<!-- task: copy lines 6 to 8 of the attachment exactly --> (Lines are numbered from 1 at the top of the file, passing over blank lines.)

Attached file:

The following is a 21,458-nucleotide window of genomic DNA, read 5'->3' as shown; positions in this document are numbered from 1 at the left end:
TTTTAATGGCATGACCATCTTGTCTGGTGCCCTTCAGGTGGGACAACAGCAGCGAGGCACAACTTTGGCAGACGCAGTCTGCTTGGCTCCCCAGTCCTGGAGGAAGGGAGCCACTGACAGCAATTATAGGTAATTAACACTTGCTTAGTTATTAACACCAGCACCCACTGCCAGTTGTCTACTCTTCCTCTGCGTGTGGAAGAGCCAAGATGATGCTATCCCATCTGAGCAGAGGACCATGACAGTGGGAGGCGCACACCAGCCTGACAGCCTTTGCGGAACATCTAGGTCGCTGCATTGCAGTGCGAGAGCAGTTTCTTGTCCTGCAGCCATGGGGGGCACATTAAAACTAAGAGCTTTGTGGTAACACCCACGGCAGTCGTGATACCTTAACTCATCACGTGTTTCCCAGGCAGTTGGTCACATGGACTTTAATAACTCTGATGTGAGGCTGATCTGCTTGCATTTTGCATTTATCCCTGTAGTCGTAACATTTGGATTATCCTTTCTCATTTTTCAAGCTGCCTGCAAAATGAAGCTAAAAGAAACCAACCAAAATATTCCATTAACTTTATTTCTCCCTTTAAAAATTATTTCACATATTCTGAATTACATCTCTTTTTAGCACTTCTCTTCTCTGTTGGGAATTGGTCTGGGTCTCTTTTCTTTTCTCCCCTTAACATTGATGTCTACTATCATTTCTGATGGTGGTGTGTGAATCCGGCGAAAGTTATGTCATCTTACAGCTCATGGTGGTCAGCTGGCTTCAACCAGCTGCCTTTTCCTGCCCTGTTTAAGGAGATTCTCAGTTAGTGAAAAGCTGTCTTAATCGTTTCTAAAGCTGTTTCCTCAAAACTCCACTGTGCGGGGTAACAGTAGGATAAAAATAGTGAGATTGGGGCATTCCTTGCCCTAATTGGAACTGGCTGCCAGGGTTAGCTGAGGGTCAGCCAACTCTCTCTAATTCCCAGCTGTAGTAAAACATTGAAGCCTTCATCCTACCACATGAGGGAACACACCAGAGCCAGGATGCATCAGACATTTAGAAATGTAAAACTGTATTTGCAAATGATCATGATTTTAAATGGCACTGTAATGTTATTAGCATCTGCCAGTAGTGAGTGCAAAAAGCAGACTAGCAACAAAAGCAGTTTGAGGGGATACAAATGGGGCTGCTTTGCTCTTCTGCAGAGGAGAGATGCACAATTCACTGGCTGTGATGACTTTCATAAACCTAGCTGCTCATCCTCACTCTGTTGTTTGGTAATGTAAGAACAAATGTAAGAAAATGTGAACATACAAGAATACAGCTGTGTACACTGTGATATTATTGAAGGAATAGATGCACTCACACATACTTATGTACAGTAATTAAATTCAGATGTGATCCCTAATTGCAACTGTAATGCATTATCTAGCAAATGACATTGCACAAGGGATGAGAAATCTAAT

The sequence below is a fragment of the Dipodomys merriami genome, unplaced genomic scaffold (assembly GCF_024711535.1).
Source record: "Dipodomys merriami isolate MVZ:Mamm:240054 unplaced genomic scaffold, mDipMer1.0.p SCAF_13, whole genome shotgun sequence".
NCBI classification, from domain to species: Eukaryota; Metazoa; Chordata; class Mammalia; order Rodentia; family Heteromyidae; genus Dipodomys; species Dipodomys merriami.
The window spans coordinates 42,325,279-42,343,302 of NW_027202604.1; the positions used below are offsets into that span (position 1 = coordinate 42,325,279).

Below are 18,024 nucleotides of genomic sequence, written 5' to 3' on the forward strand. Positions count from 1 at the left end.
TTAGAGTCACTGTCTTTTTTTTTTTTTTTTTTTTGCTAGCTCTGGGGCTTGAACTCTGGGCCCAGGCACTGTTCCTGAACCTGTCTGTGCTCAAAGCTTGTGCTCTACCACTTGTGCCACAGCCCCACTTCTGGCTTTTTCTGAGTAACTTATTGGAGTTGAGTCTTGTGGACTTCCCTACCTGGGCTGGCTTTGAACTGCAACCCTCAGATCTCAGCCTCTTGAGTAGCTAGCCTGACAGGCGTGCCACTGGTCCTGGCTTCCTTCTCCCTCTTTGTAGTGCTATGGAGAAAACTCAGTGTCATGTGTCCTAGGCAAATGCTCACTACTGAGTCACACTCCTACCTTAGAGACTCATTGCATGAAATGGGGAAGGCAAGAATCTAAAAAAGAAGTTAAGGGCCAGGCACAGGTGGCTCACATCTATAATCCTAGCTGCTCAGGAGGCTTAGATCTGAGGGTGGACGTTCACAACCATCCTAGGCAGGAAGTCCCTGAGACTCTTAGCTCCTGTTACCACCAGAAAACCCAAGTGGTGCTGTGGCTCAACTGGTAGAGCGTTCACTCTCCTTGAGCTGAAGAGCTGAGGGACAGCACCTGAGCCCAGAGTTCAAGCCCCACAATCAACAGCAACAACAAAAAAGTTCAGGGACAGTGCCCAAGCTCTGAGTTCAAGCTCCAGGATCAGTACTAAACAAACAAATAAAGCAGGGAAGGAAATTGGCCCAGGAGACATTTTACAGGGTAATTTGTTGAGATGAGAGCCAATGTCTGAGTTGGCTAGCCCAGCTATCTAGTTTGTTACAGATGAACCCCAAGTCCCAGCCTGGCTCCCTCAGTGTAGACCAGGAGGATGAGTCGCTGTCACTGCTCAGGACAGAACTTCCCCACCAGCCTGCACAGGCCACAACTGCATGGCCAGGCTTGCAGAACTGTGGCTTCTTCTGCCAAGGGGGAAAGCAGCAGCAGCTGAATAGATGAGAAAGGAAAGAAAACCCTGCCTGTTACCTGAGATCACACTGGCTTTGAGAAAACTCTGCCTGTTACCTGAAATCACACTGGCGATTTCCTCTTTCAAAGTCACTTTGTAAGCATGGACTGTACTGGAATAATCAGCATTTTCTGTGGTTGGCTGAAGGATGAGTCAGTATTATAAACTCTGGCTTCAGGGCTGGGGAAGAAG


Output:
The window spans coordinates 42,325,279-42,343,302 of NW_027202604.1; the positions used below are offsets into that span (position 1 = coordinate 42,325,279).

Below are 18,024 nucleotides of genomic sequence, written 5' to 3' on the forward strand. Positions count from 1 at the left end.
TTAGAGTCACTGTCTTTTTTTTTTTTTTTTTTTTGCTAGCTCTGGGGCTTGAACTCTGGGCCCAGGCACTGTTCCTGAACCTGTCTGTGCTCAAAGCTTGTGCTCTACCACTTGTGCCACAGCCCCACTTCTGGCTTTTTCTGAGTAACTTATTGGAGTTGAGTCTTGTGGACTTCCCTACCTGGGCTGGCTTTGAACTGCAACCCTCAGATCTCAGCCTCTTGAGTAGCTAGCCTGACAGGCGTGCCACTGGTCCTGGCTTCCTTCTCCCTCTTTGTAGTGCTATGGAGAAAACTCAGTGTCATGTGTCCTAGGCAAATGCTCACTACTGAGTCACACTCCTACCTTAGAGACTCATTGCATGAAATGGGGAAGGCAAGAATCTAAAAAAGAAGTTAAGGGCCAGGCACAGGTGGCTCACATCTATAATCCTAGCTGCTCAGGAGGCTTAGATCTGAGGGTGGACGTTCACAACCATCCTAGGCAGGAAGTCCCTGAGACTCTTAGCTCCTGTTACCACCAGAAAACCCAAGTGGTGCTGTGGCTCAACTGGTAGAGCGTTCACTCTCCTTGAGCTGAAGAGCTGAGGGACAGCACCTGAGCCCAGAGTTCAAGCCCCACAATCAACAGCAACAACAAAAAAGTTCAGGGACAGTGCCCAAGCTCTGAGTTCAAGCTCCAGGATCAGTACTAAACAAACAAATAAAGCAGGGAAGGAAATTGGCCCAGGAGACATTTTACAGGGTAATTTGTTGAGATGAGAGCCAATGTCTGAGTTGGCTAGCCCAGCTATCTAGTTTGTTACAGATGAACCCCAAGTCCCAGCCTGGCTCCCTCAGTGTAGACCAGGAGGATGAGTCGCTGTCACTGCTCAGGACAGAACTTCCCCACCAGCCTGCACAGGCCACAACTGCATGGCCAGGCTTGCAGAACTGTGGCTTCTTCTGCCAAGGGGGAAAGCAGCAGCAGCTGAATAGATGAGAAAGGAAAGAAAACCCTGCCTGTTACCTGAGATCACACTGGCTTTGAGAAAACTCTGCCTGTTACCTGAAATCACACTGGCGATTTCCTCTTTCAAAGTCACTTTGTAAGCATGGACTGTACTGGAATAATCAGCATTTTCTGTGGTTGGCTGAAGGATGAGTCAGTATTATAAACTCTGGCTTCAGGGCTGGGGAAGAAG